Defendants in the Wallace Corporation PCB toxic waste burial case in the Waikato have collectively been hit with fines of $120,000, the highest total ever handed down in a prosecution brought under the Resource Management Act.
Wallace Corp has also been ordered to promptly locate and remove the toxic material from where it is buried, and to spare no expense in doing so - a result Environment Waikato described as very satisfying after a long legal battle.
In a reserved Auckland District Court decision from Environment Judge Fred McElrea this week, two senior Wallace Corp employees, Neville Cross and Barry Dew, were fined $45,000 and $40,000 respectively over the illegal burial of the highly toxic PCBs (polychlorinated biphenyls).
Wallace Corp itself – described as having a low level of culpability for the offending – was fined $35,000.
All up, the three defendants were ordered to pay fines and costs of just over $150,000.
The PCBs – a substance linked to causing cancer – were inside old electrical equipment buried during the construction of a new building at Wallace Corp’s Waitoa site in 1998. Use of PCBs is heavily restricted in New Zealand. They cannot be legally disposed of here, and must be sent overseas for destruction.
The judge said removal of the PCBs from under building could well cost Wallace Corp "six figures".
The sentencing followed last year’s defended hearing which saw the defendants found guilty on a range of charges related to the burial.
Environment Waikato launched an investigation in 2005 after the EPMU, a union with members at the site, blew the whistle on the company. The council saw the PCBs as a ticking environmental timebomb, said complaints and enforcement manager Rob Dragten.
"We were particularly concerned about the PCBs getting into groundwater and waterways eventually.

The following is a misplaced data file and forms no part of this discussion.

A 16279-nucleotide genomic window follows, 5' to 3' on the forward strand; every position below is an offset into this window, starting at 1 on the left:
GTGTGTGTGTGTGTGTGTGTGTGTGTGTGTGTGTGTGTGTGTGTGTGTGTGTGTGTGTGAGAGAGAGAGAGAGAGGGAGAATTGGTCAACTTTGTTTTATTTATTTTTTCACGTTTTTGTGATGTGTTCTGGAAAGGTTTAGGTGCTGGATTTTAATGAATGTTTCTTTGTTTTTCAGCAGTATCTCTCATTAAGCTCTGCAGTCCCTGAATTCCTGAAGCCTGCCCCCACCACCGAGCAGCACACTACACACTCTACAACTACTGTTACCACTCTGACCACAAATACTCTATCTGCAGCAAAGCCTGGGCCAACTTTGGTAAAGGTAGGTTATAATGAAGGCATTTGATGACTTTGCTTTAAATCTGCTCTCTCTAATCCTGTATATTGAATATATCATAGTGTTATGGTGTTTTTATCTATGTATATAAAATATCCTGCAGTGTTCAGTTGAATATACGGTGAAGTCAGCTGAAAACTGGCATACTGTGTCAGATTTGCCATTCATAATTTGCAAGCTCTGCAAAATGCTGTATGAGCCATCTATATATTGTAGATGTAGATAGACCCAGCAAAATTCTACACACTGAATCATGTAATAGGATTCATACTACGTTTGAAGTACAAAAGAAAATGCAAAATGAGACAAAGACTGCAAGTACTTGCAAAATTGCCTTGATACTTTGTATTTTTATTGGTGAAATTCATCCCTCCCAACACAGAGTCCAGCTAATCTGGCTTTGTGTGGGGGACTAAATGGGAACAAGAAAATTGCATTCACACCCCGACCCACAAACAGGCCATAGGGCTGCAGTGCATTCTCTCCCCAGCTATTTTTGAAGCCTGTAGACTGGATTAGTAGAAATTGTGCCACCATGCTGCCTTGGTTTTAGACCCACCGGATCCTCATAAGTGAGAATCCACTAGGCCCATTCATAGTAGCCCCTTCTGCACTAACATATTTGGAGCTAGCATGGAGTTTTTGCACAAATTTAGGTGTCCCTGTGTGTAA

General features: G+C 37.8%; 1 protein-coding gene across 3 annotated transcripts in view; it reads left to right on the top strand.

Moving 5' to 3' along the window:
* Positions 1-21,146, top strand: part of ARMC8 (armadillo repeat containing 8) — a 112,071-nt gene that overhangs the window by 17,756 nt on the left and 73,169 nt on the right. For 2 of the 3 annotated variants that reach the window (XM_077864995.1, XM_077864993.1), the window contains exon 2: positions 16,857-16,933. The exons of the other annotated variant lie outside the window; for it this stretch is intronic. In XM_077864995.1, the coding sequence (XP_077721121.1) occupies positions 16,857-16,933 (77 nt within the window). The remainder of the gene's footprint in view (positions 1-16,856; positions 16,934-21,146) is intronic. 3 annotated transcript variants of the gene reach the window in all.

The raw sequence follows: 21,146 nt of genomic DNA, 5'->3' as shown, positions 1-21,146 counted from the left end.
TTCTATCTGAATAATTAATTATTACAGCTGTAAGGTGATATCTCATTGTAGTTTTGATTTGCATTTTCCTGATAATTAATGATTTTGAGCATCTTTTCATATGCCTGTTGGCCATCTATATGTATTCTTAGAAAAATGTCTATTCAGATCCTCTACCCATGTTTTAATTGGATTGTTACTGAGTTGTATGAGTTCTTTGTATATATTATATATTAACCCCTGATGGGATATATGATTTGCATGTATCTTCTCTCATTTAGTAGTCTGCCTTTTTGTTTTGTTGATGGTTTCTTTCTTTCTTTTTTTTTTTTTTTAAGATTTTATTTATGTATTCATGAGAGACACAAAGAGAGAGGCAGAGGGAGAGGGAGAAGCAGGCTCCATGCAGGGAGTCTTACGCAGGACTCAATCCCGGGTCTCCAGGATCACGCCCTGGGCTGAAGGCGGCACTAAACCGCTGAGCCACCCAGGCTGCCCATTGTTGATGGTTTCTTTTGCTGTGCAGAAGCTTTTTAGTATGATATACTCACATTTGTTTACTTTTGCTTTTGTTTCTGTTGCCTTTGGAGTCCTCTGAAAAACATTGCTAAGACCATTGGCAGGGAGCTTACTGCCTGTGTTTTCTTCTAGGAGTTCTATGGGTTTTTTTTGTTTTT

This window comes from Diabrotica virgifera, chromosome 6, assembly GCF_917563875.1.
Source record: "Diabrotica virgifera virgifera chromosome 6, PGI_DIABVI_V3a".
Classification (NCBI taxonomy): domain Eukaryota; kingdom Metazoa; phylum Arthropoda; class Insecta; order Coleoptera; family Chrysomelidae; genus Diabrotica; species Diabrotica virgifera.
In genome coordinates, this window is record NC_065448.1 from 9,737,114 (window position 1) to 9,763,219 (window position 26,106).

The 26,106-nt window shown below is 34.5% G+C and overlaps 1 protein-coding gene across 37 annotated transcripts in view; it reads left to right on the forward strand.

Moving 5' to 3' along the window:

"The threat this poses to human health may not be immediate but these chemicals could potentially cause a risk decades into the future if they’re not cleaned up.
"Longer-term there is also the threat that future land use changes could expose people directly to the buried PCBs, and the risk of cancer, if they aren’t removed."
Mr Dragten said if the PCBs had been disposed of properly in the first place it would have cost Wallace Corp about $6000.
"Now the company is facing significant fines and legal costs, and the expense of having to remove the PCBs."
Judge McElrea said in his sentencing decision that if the union had not alerted EW after finding out about the burial "remedial steps would not have been taken, and PCBs could have entered the food chain many years hence, to the great detriment of future generations and the reputation of this country’s primary industries".
He said a "major catastrophe" could have occurred under certain circumstances and that it was "good luck rather than good management" that had constrained damage to the soil where the PCBs were buried.
On the level of the fines to be imposed, Judge McElrea said deterring others from similar offending was important in RMA cases. "A strong signal needs to be sent by the courts that conduct of this nature is very serious and will have expensive repercussions."
The facts of the case had put the offending in the "upper range of seriousness" for RMA offences. "This is so having regard to the deliberate nature of the offending, the known hazardous nature of PCBs, the potential at the time for very serious environmental (and consequently economic) harm, and a continuing element of risk to the environment."
Commenting on evidence about the likely spread of the PCBs into groundwater and eventually waterways, Judge McElrea said: "I find beyond reasonable doubt that here is a low but real risk of the PCB material reaching groundwater."
He said the future movement of the groundwater cannot be predicted, except that in general terms it would move towards the Waitoa river.
"Risking the contamination of groundwater in this case is not a responsible approach."
Mr Dragten said EW would closely monitor Wallace Corp’s development of plans to remove the PCBs. "We want to ensure it is done quickly and safely.
"This has been a difficult and prolonged case for Environment Waikato, but where there is serious offending and a significant potential threat to the environment and people’s health we are determined to act."
Wallace Corp’s conviction in the PCB case followed the company having previously been found guilty of a range of other unrelated environmental offences committed between 1997 and 2004.